15. #40
    Forum Member

    Join Date
    Sep 2009
    Location
    Kansas
    Posts
    78

    Wink

    Just like paladin said in some areas the old hand drop at the face is the accepted standard. If the attendant is willing to accept the responsibility for the consequences of their own actions they can treat the patient however they want to as long as they're within their scope of practice and protocols. When they start intentionally endangering the patient is when you need to report them.

    I usually do an earlobe pinch, if I'm uncertain but learning towards unconscious. I do a sternum rub if I have a pediatric patient or patient that was just lucid genuinely becomes unconconcious. I only do it then to figure out if they're unresponsive or not. I picked up nasal trumpeting the ones who I know are faking from a supervisor. As long as they don't have a skull fracture, which you should rule out before attempting, you aren't doing anything that can harm them. Plus it's a technique even the best fakers aren't familiar with so you always get a big flinch, or they miraculously wake up in hopes that you'll stop what you're doing. Unless you've got a hardcore drug-seeker, once you get them in the back of an ambulance with the motor running they usually 'wake-up' as soon as the door slams. They know that we're not going to buy the act so they're better off acting like a decreased loc for the transport.

    My personal favorite is what my medical director does when he's on duty in the er. Every male patient suspected of faking unconsciousness gets a "hernia check". I haven't seen it fail yet.

  16. #41
    Back In Black
    ChiefKN's Avatar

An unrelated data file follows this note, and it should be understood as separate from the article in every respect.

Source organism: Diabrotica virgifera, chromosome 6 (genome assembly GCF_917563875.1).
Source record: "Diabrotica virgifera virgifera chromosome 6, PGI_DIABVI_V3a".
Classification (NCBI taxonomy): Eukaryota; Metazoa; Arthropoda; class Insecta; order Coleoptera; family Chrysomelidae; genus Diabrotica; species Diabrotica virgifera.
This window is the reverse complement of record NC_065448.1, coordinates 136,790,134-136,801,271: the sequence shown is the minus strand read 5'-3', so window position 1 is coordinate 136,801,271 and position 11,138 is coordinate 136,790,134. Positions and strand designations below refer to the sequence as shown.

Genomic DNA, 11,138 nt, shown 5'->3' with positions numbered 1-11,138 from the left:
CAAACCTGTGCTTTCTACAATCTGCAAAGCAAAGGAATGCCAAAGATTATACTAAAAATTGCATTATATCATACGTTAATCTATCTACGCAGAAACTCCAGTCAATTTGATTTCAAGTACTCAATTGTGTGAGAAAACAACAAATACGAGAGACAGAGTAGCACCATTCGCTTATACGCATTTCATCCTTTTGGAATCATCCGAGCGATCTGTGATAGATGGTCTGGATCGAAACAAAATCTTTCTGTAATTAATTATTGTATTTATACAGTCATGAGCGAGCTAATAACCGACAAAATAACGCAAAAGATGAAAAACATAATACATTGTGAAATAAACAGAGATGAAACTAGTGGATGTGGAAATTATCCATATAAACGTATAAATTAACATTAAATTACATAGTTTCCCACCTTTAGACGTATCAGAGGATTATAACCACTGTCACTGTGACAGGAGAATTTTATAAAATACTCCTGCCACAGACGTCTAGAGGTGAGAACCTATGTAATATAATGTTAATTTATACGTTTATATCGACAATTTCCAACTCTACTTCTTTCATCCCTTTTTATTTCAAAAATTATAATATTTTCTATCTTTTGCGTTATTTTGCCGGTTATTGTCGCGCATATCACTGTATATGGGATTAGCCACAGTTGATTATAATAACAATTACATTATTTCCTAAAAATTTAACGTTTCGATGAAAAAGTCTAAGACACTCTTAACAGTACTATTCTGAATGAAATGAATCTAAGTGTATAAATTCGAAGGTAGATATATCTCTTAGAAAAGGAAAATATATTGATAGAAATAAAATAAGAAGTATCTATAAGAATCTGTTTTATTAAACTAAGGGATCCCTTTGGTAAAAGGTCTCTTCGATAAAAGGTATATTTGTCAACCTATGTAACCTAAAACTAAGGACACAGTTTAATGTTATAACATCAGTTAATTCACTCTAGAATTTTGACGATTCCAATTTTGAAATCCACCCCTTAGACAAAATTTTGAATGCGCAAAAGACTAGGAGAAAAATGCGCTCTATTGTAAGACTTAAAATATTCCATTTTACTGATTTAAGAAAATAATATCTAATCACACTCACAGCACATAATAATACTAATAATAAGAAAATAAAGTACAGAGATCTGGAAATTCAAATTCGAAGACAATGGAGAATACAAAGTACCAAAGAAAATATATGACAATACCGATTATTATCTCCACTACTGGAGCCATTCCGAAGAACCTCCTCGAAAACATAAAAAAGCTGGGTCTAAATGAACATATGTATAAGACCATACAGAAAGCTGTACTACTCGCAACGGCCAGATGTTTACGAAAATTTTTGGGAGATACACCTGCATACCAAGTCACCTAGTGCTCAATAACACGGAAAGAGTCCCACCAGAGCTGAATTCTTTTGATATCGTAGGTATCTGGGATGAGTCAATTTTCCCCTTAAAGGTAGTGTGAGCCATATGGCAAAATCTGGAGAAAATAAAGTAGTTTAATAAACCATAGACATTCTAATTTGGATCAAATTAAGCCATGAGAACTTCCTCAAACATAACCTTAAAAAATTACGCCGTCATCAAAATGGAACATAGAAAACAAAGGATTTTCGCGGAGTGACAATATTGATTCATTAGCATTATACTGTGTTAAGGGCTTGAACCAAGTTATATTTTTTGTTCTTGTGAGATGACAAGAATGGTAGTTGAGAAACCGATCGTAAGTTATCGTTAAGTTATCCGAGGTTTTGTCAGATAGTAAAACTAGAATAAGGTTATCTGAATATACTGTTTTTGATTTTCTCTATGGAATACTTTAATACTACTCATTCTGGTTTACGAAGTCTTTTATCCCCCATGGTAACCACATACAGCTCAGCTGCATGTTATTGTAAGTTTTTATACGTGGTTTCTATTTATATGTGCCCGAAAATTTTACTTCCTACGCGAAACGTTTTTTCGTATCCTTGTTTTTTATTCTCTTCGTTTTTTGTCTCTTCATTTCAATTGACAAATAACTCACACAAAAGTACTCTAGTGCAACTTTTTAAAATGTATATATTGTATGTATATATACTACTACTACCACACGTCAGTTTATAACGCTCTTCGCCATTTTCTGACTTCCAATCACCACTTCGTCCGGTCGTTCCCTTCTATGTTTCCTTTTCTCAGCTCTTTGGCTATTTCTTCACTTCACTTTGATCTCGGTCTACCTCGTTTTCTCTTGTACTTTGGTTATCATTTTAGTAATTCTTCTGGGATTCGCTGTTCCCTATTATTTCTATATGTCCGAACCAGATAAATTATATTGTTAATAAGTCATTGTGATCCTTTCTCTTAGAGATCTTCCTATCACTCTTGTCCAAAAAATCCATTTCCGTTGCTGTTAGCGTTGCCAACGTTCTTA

Join Date
    Feb 2003
    Location
    The Nice Part of New Jersey
    Posts
    6,981

    Default

    I'm not a handdrop fan.

    A brisk sternal rub is much more fun.
    I am now a past chief and the views, opinions, and comments are mine and mine alone. I do not speak for any department or in any official capacity. Although, they would be smart to listen to me.

    "The last thing I want to do is hurt you. But it's still on the list."

    "When tempted to fight fire with fire, remember that the Fire Department usually uses water."

  17. #42
    Forum Member
    CaptOldTimer's Avatar
    Join Date
    Jun 1999
    Location
    Virginia
    Posts
    7,257

    Default

    Quote Originally Posted by JJR512 View Post
    Re: PaladinKnight and slackjawedyokel...

    One day, I happened to find out what the cross that firefighters call "Maltese" is actually and more accurately or specifically called something else. I happened to find that interesting. Did knowing the correct name for it make me a better person? Not in the least.

    I thought some other people might find this fact interesting as well, so I presented it in case anyone was. You can choose to learn from it or not. You can choose to believe it or not. It really doesn't matter to me; it's not like I get ten bucks every time somebody says "St. Florian's Cross".

    But being told I'm wrong, with no real solid evidence to back that claim up, based on ignorance or tradition, is something that I won't put up with. And I don't care if that means I don't make your friends list or not. I'm not here because I feel like I need more friends in my life, although that's always nice to have.

    I do get along better with people fact-to-face than I do over the internet, though, that much is true.


    I sure would hope so!

    Leave it lay sonny. You have beat this thing into the ground.
    Stay Safe and Well Out There....

    Always remembering 9-11-2001 and 343+ Brothers

  18. #43
    Forum Member

    Join Date
    Sep 2010
    Location
    Howard County, MD, USA
    Posts
    287

    Default

    Quote Originally Posted by CaptOldTimer View Post
    I sure would hope so!

    Leave it lay sonny. You have beat this thing into the ground.